In this article, we will solve EVM lab. This lab is designed by Ic0de and it is an easy lab as the author has intended it, beginners. You can download the lab from here.

Penetration Methodologies:

  • Network Scanning
    • Netdiscover
    • Nmap Scan
  • Enumeration
    • Browsing HTTP Service
    • Directory Bruteforce using dirb
    • Enumeration Using WPScan
    • Password Bruteforce using WPScan
    • Getting Login Credentials
  • Exploitation
    • Exploiting using Metasploit
    • Getting a reverse connection
    • Spawning a TTY Shell
    • Enumeration for Root Credentials
  • Privilege Escalation
    • Getting Login Credentials
    • Logging in as root
    • Reading the Final Flag

Walkthrough

Network Scanning

First, we will find the IP address of our target machine and for that please use the following command as it helps to see all the IP’s in an internal network:

As you can see from the above image, our target IP is 192.168.1.103. Now that we know target IP, we can move on to scanning our target so that step by step we can attack further and gain control of the machine and scanning will help us to find an opening. We will scan with the help of nmap and for that use the following command:

With the help of nmap, we observed that port number 22, 53, 80, 110, 139, 143, 445 are open with the services of SSH, DNS, HTTP, POP3, NETBIOS, IMAP and NETBIOS respectively.

Enumeration

As port 80 is open, let us try and open the IP in the browser as shown in the image below:

The apache webpage opens which is normal except for the fact that there was a comment saying “you can find me at /wordpress/ im vulnerable 😊

Now according to this comment, it means there is a vulnerable directory called ‘WordPress’. So to confirm we used dirb command which is:

And to no surprise, there is a directory called ‘WordPress’. Now, this is wordpress, as the name suggests, we can use wpscan to find more about it. And for this, type:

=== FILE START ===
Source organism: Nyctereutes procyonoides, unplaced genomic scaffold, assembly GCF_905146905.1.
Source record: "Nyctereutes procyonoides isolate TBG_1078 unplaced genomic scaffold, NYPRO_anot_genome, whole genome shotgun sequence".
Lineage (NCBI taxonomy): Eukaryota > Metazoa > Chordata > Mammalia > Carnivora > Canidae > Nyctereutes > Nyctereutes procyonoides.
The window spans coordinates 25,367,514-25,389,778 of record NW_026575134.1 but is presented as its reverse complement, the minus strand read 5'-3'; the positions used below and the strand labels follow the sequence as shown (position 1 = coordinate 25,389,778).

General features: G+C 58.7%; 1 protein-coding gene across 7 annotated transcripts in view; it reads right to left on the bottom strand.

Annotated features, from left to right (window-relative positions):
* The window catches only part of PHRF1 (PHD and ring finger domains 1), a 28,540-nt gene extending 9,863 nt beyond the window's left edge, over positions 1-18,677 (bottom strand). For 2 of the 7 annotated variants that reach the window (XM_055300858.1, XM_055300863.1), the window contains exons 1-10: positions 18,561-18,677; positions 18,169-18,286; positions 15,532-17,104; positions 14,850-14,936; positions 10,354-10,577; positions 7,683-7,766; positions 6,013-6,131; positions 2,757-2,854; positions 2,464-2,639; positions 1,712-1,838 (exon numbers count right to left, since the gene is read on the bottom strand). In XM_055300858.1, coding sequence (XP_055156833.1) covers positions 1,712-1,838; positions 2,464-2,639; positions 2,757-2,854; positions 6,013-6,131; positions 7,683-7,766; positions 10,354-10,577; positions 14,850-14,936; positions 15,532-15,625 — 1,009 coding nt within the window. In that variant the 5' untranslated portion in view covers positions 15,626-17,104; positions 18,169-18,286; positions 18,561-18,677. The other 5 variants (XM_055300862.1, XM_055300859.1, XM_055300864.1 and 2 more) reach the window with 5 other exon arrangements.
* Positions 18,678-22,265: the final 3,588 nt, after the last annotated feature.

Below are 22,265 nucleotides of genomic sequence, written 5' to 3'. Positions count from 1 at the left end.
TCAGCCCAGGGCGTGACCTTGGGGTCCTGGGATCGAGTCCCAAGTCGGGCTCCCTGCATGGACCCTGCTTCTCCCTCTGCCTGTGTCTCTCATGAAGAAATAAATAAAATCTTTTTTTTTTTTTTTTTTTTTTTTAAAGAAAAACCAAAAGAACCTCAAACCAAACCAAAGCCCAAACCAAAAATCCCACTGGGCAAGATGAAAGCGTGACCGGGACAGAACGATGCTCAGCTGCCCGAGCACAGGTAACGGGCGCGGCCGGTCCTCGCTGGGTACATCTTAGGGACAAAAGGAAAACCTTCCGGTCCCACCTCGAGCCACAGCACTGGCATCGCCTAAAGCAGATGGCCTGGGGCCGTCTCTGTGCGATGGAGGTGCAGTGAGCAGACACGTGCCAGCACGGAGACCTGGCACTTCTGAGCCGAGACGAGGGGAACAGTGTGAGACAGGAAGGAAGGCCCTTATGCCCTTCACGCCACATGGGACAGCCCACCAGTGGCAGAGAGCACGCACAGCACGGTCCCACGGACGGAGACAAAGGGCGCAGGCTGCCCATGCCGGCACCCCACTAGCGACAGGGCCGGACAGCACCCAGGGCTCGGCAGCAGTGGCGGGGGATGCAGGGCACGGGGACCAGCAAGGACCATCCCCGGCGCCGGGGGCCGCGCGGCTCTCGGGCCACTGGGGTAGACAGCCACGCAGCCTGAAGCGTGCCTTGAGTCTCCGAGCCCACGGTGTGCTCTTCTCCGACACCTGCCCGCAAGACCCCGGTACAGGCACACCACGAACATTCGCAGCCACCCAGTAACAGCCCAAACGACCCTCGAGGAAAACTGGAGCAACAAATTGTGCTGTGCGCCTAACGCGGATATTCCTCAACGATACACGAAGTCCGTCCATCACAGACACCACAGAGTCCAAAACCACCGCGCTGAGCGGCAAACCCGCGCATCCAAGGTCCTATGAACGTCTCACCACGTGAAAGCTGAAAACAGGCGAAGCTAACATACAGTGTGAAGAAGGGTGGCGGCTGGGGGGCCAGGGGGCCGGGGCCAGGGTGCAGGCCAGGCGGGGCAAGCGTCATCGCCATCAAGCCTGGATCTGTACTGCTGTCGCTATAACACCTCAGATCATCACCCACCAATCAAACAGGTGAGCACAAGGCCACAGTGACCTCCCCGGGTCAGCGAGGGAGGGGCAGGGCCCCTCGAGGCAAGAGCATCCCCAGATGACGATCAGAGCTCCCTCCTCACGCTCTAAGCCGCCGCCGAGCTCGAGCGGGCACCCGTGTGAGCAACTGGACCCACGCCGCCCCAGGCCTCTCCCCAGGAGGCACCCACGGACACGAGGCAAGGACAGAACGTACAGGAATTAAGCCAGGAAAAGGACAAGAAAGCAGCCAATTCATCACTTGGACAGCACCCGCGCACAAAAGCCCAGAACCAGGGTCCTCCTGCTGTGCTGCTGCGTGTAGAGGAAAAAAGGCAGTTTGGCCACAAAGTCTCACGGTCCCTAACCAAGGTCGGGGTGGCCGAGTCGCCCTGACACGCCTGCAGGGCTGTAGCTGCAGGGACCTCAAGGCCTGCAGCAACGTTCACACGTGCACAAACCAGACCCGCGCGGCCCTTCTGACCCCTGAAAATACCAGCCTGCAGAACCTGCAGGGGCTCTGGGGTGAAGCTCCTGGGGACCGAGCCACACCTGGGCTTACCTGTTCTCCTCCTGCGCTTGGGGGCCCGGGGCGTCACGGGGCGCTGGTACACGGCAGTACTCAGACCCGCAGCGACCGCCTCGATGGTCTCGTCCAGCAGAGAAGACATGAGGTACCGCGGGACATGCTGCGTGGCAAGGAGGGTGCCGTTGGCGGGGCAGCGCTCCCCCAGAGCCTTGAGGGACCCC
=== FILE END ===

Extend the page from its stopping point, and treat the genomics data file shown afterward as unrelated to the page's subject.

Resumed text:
With this command, we are telling the wpscan to enumerate(-e) all themes(at), all plugins(ap) installed on the wordpress site. And finally, all the users(u) that might be logged in on the WordPress Site.

As you can see in the image below, there is a vulnerable plugin c0rrupt3d_brain where we can attack via bruteforce and get a password to log in.

So, for our bruteforce, we will use rockyou wordlist and to put it in action type:

And when the bruteforce is successful, it will give you the password i.e. 24992499; which is shown in the image below too:

Exploitation

Now that we know username and password, we can use an inbuilt wordpress exploit from Metasploit. Firstly, start Metasploit by typing ‘msfconsole’ and the type the following command:

So, once the exploit is running and attack is successful, you can have your meterpreter session. When you have the meterpreter session, go home by typing cd /home and checklist of things home has to offer by using ls command. There was only on folder there named root3r and when you navigate yourself to that folder and check the list of files with the same command you used before. Here, you will find .root_password_ssh.txt file; upon reading this text file with a cat you will find the password of the root user just its shown in the image below:

Privilege Escalation

Now, we know that the password of the root user is willy26. We can now switch our user to root and for this type:

Now you are logged in as root along with its privileges too. As you can see in the image below:

Once you are logged in as a root user, navigate yourself around and go to the root folder by typing cd /root. And there when you will use ls command, you find a proof.txt document. Upon reading it with cat command, it will show you that you have successfully pwned the machine. YAY!!!!!!

Author: Pavandeep Singh is a Technical Writer, Researcher and Penetration Tester Contact here

Mumbai:1 Vulnhub Walkthrough

Mumbai:1 VM is made by Dylan Barker. This VM is a purposely built vulnerable lab with the intent of gaining experience in the world of penetration testing. It is of intermediate level and is very handy in order to brush up your skills as a penetration tester. The ultimate goal of this challenge is to get root and to read the root flag.

Level: Intermediate

Since these labs are available on the Vulnhub Website. We will be downloading the lab file from this link.

Penetration Testing Methodology

  • Network Scanning